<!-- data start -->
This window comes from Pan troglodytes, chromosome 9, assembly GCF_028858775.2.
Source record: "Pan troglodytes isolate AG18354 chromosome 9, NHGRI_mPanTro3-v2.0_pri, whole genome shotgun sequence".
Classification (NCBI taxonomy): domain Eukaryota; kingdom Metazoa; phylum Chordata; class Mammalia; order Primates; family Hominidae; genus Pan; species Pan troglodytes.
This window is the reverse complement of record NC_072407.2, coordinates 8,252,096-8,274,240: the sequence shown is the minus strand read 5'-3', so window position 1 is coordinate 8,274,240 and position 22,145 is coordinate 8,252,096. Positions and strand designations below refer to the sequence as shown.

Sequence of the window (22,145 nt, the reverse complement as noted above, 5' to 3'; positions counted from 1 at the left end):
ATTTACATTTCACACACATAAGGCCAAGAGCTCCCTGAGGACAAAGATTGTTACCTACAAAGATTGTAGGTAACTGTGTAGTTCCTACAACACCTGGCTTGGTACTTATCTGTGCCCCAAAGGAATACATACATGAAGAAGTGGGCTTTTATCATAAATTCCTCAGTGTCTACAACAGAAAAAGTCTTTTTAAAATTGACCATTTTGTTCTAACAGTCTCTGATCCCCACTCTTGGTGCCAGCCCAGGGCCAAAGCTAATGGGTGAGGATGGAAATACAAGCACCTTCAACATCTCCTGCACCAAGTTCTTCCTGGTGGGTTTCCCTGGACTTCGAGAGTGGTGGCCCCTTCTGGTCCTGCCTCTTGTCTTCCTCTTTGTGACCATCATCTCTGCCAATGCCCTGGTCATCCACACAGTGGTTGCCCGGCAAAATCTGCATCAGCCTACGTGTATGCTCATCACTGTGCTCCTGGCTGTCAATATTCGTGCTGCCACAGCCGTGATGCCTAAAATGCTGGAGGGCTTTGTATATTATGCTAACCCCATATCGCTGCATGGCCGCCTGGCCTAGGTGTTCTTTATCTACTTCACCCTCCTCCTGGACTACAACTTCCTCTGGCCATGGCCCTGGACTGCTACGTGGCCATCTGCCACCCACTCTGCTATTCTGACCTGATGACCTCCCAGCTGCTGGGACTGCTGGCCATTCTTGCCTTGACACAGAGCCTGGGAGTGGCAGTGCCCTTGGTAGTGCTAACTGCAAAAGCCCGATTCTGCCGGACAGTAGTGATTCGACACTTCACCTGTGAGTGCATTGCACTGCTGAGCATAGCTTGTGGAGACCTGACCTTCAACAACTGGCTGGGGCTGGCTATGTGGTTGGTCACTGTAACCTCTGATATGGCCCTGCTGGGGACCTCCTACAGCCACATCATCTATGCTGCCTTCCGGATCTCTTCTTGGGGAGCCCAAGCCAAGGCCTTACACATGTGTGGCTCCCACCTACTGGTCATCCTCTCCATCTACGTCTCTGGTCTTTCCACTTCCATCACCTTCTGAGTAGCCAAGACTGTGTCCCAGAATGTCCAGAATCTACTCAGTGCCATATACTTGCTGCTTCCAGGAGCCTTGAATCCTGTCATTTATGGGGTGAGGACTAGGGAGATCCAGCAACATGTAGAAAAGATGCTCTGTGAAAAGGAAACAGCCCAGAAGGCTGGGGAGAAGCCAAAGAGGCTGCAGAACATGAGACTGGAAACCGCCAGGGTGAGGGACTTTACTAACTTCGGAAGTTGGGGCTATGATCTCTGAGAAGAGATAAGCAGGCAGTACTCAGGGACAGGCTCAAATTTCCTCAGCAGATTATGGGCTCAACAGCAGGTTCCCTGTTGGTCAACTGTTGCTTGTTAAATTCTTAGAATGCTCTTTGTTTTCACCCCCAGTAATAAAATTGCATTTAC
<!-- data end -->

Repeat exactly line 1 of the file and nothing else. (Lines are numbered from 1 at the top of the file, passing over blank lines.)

This window comes from Pan troglodytes, chromosome 9, assembly GCF_028858775.2.